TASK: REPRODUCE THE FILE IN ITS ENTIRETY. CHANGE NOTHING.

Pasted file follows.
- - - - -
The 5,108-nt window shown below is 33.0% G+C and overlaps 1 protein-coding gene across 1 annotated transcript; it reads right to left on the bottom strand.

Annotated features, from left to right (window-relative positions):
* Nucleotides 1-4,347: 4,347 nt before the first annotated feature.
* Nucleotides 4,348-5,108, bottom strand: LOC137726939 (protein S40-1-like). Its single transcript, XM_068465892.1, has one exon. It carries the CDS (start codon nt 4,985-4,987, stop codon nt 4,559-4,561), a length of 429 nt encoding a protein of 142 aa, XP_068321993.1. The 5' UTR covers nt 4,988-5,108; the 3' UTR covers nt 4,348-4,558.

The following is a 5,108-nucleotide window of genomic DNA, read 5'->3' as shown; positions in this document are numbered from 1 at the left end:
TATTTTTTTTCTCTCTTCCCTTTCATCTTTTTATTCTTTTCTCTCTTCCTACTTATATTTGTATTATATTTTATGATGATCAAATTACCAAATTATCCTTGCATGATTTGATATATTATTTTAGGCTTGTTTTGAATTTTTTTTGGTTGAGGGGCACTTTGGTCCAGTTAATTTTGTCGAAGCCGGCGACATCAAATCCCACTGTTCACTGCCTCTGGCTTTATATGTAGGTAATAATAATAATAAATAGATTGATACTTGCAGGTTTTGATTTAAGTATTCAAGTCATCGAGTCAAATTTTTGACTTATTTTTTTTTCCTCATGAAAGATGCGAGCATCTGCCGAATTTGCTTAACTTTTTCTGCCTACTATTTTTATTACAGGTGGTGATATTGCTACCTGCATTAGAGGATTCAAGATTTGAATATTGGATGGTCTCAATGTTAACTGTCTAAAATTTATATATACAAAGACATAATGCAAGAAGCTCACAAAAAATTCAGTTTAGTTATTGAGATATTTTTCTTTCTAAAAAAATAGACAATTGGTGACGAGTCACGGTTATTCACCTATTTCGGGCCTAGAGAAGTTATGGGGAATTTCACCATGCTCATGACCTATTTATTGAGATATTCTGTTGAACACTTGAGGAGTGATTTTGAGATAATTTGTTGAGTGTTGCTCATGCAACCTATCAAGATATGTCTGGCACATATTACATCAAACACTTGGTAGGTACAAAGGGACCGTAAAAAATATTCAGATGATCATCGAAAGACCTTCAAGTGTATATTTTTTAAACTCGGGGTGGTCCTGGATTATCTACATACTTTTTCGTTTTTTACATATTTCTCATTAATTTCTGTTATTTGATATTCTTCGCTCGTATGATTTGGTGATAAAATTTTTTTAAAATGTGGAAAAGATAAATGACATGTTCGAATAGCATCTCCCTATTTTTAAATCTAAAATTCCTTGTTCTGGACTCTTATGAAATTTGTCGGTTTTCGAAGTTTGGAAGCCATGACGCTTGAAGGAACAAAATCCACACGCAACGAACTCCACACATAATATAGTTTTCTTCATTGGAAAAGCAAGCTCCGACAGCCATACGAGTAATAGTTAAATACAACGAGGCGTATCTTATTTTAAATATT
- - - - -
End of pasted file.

The 5,108-nt window shown below is 33.0% G+C and overlaps 1 protein-coding gene across 1 annotated transcript; it reads right to left on the bottom strand.

Annotated features, from left to right (window-relative positions):
* Nucleotides 1-4,347: 4,347 nt before the first annotated feature.
* Nucleotides 4,348-5,108, bottom strand: LOC137726939 (protein S40-1-like). Its single transcript, XM_068465892.1, has one exon. It carries the CDS (start codon nt 4,985-4,987, stop codon nt 4,559-4,561), a length of 429 nt encoding a protein of 142 aa, XP_068321993.1. The 5' UTR covers nt 4,988-5,108; the 3' UTR covers nt 4,348-4,558.

The following is a 5,108-nucleotide window of genomic DNA, read 5'->3' as shown; positions in this document are numbered from 1 at the left end:
TATTTTTTTTCTCTCTTCCCTTTCATCTTTTTATTCTTTTCTCTCTTCCTACTTATATTTGTATTATATTTTATGATGATCAAATTACCAAATTATCCTTGCATGATTTGATATATTATTTTAGGCTTGTTTTGAATTTTTTTTGGTTGAGGGGCACTTTGGTCCAGTTAATTTTGTCGAAGCCGGCGACATCAAATCCCACTGTTCACTGCCTCTGGCTTTATATGTAGGTAATAATAATAATAAATAGATTGATACTTGCAGGTTTTGATTTAAGTATTCAAGTCATCGAGTCAAATTTTTGACTTATTTTTTTTTCCTCATGAAAGATGCGAGCATCTGCCGAATTTGCTTAACTTTTTCTGCCTACTATTTTTATTACAGGTGGTGATATTGCTACCTGCATTAGAGGATTCAAGATTTGAATATTGGATGGTCTCAATGTTAACTGTCTAAAATTTATATATACAAAGACATAATGCAAGAAGCTCACAAAAAATTCAGTTTAGTTATTGAGATATTTTTCTTTCTAAAAAAATAGACAATTGGTGACGAGTCACGGTTATTCACCTATTTCGGGCCTAGAGAAGTTATGGGGAATTTCACCATGCTCATGACCTATTTATTGAGATATTCTGTTGAACACTTGAGGAGTGATTTTGAGATAATTTGTTGAGTGTTGCTCATGCAACCTATCAAGATATGTCTGGCACATATTACATCAAACACTTGGTAGGTACAAAGGGACCGTAAAAAATATTCAGATGATCATCGAAAGACCTTCAAGTGTATATTTTTTAAACTCGGGGTGGTCCTGGATTATCTACATACTTTTTCGTTTTTTACATATTTCTCATTAATTTCTGTTATTTGATATTCTTCGCTCGTATGATTTGGTGATAAAATTTTTTTAAAATGTGGAAAAGATAAATGACATGTTCGAATAGCATCTCCCTATTTTTAAATCTAAAATTCCTTGTTCTGGACTCTTATGAAATTTGTCGGTTTTCGAAGTTTGGAAGCCATGACGCTTGAAGGAACAAAATCCACACGCAACGAACTCCACACATAATATAGTTTTCTTCATTGGAAAAGCAAGCTCCGACAGCCATACGAGTAATAGTTAAATACAACGAGGCGTATCTTATTTTAAATATT